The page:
President Bashar al–Assad offered to lift a draconian state of emergency that has been in force in the country since 1963 after more than 20,000 protesters marched through the southern city of Daraa yesterday, defying a crackdown by the regime's forces.
The president, who inherited control of Syria when his father died, boasted recently that his country was immune to the protests sweeping across the Middle East and north Africa.
But yesterday he started to talk of political reform and press freedom just as other embattled leaders have done.
A resident of Daraa said the town was full of troops, everything was closed and the streets were empty. Protesters have called for more demonstrations today.
In Libya, coalition forces stepped up their action against the military assets of Col Muammar Gaddafi.
A French fighter jet destroyed the first Libyan warplane to breach the no–fly zone. The plane was destroyed as it came in to land after being spotted flying near the city of Misurata in violation of the UN resolution.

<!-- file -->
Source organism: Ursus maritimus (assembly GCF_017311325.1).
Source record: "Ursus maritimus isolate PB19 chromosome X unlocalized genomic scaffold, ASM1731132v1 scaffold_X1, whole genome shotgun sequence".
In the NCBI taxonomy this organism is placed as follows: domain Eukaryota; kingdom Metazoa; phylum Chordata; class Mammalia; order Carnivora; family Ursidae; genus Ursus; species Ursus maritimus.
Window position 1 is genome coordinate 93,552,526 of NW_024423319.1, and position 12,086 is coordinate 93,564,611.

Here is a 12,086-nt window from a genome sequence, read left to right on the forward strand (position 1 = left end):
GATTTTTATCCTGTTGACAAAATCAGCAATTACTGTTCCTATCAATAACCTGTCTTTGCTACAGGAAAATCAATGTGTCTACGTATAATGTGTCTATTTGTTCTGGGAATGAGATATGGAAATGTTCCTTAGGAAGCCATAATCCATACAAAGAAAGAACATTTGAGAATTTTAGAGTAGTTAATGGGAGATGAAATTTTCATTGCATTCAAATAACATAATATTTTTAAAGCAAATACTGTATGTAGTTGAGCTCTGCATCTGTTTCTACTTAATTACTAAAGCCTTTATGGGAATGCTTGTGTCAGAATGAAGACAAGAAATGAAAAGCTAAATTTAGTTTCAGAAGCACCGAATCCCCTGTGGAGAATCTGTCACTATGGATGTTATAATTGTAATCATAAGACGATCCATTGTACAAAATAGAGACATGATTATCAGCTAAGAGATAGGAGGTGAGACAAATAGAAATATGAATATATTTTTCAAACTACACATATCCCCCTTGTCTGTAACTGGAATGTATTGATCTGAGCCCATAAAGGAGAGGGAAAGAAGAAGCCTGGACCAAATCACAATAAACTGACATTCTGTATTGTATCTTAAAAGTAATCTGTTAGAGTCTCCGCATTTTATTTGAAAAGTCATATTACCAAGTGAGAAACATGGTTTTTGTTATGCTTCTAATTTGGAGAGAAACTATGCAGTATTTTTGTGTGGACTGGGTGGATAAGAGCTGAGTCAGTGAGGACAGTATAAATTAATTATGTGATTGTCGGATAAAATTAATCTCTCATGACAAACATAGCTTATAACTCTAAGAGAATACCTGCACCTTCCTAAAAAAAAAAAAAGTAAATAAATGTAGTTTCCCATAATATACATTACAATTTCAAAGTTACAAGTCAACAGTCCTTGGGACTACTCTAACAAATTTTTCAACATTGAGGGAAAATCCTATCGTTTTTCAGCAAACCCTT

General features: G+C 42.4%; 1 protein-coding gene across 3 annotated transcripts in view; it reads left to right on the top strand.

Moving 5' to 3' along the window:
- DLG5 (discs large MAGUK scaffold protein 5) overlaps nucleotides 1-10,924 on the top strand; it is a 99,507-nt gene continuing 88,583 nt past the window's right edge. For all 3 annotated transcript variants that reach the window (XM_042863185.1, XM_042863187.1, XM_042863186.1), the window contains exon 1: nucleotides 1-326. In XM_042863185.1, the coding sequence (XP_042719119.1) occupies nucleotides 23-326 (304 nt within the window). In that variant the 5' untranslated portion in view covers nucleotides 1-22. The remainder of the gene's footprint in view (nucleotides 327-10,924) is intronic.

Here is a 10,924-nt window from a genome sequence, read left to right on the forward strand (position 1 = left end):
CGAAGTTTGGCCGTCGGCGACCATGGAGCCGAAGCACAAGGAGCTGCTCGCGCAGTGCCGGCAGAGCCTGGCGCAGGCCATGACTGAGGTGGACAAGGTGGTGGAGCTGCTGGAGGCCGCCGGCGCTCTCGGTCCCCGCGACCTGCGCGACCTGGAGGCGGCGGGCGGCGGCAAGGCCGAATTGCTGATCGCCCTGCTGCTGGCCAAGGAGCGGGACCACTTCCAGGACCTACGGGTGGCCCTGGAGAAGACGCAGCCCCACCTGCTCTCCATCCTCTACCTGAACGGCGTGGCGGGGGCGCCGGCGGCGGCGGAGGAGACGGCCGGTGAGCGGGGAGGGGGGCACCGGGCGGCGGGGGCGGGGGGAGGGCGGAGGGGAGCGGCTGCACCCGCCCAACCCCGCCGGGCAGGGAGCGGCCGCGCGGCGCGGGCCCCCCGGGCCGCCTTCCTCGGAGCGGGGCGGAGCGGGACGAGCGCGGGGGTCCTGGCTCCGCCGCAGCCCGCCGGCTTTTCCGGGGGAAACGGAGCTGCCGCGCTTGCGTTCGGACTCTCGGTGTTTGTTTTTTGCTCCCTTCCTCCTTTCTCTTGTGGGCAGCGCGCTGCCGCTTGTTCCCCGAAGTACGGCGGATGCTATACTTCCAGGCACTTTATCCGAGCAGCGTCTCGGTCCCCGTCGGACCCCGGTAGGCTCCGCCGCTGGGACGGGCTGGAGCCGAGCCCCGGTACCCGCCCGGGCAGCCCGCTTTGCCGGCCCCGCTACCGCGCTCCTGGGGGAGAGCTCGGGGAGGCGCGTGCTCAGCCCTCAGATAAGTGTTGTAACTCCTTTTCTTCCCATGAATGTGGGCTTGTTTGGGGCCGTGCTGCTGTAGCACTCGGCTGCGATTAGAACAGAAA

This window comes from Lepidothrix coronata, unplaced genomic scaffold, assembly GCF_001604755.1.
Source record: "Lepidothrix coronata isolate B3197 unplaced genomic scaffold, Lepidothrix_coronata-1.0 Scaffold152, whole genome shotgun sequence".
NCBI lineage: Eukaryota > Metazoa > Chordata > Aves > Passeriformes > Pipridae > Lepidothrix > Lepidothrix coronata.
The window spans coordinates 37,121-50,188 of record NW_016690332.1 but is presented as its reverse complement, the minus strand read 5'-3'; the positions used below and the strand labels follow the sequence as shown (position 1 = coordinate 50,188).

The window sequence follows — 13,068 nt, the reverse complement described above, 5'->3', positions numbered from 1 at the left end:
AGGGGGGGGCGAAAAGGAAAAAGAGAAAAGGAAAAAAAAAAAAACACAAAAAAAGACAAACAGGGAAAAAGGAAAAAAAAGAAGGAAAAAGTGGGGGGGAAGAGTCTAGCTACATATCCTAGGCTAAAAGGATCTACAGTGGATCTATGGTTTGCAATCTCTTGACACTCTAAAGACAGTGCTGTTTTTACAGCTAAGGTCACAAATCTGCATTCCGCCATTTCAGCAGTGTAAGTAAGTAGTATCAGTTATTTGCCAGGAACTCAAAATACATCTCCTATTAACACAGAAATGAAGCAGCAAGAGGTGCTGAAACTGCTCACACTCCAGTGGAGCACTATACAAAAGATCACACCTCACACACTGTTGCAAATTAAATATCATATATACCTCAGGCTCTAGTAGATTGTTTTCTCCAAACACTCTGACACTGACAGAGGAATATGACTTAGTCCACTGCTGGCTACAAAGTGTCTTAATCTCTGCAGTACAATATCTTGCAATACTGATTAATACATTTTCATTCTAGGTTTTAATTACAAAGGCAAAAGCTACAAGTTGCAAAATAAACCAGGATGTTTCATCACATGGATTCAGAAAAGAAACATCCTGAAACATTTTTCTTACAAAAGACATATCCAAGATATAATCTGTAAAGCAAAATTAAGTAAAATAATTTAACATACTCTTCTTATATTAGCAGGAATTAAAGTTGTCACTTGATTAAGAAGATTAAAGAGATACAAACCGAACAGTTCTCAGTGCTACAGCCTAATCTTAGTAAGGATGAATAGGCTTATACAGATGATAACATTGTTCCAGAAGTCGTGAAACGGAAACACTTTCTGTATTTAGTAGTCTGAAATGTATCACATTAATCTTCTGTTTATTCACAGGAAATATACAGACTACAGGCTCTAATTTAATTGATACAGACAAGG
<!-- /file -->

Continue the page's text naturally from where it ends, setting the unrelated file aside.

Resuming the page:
Forces loyal to Col Gaddafi were in negotiations to surrender to rebel troops near the town of Ajdabiya in what could be a turning point in the conflict, it was reported last night. A rebel commander said local mullahs had been used to mediate.
Nato also agreed to take over control of military operations in Libya from the US this weekend after Britain appealed to allies to put a quick end to the "appalling violence" in the country. A spokesman for the Gaddafi government in Tripoli, meanwhile, claimed that civilian casualties were close to 100.
In Yemen, the veteran President Ali Abdullah Saleh was reported to be discussing a deal under which he would resign within days in favour of a transitional government after weeks of unrest.
via Syria's Ba'athist regime forced to offer concessions - Telegraph.